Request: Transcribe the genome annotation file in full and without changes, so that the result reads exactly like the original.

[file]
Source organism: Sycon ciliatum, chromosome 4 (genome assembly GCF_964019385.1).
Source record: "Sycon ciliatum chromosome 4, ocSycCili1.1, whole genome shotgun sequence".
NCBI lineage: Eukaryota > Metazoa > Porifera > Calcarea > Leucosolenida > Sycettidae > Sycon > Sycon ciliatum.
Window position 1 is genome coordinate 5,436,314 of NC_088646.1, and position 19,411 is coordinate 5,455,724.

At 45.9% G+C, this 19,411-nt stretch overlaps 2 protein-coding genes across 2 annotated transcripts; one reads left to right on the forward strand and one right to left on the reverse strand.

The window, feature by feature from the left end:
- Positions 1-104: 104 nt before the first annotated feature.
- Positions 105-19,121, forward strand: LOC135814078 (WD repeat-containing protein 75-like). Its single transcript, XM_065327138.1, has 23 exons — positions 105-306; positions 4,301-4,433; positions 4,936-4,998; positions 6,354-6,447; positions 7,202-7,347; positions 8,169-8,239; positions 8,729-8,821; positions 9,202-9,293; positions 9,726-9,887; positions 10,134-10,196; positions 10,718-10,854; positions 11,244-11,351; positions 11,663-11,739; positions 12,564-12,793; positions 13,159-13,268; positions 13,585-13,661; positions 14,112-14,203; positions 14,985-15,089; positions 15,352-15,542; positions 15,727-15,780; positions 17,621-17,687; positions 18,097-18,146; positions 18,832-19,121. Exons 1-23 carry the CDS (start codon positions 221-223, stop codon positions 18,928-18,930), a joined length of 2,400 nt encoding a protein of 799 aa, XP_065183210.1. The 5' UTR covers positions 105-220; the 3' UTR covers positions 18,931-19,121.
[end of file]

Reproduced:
Source organism: Sycon ciliatum, chromosome 4 (genome assembly GCF_964019385.1).
Source record: "Sycon ciliatum chromosome 4, ocSycCili1.1, whole genome shotgun sequence".
NCBI lineage: Eukaryota > Metazoa > Porifera > Calcarea > Leucosolenida > Sycettidae > Sycon > Sycon ciliatum.
Window position 1 is genome coordinate 5,436,314 of NC_088646.1, and position 19,411 is coordinate 5,455,724.

At 45.9% G+C, this 19,411-nt stretch overlaps 2 protein-coding genes across 2 annotated transcripts; one reads left to right on the forward strand and one right to left on the reverse strand.

The window, feature by feature from the left end:
- Positions 1-104: 104 nt before the first annotated feature.
- Positions 105-19,121, forward strand: LOC135814078 (WD repeat-containing protein 75-like). Its single transcript, XM_065327138.1, has 23 exons — positions 105-306; positions 4,301-4,433; positions 4,936-4,998; positions 6,354-6,447; positions 7,202-7,347; positions 8,169-8,239; positions 8,729-8,821; positions 9,202-9,293; positions 9,726-9,887; positions 10,134-10,196; positions 10,718-10,854; positions 11,244-11,351; positions 11,663-11,739; positions 12,564-12,793; positions 13,159-13,268; positions 13,585-13,661; positions 14,112-14,203; positions 14,985-15,089; positions 15,352-15,542; positions 15,727-15,780; positions 17,621-17,687; positions 18,097-18,146; positions 18,832-19,121. Exons 1-23 carry the CDS (start codon positions 221-223, stop codon positions 18,928-18,930), a joined length of 2,400 nt encoding a protein of 799 aa, XP_065183210.1. The 5' UTR covers positions 105-220; the 3' UTR covers positions 18,931-19,121.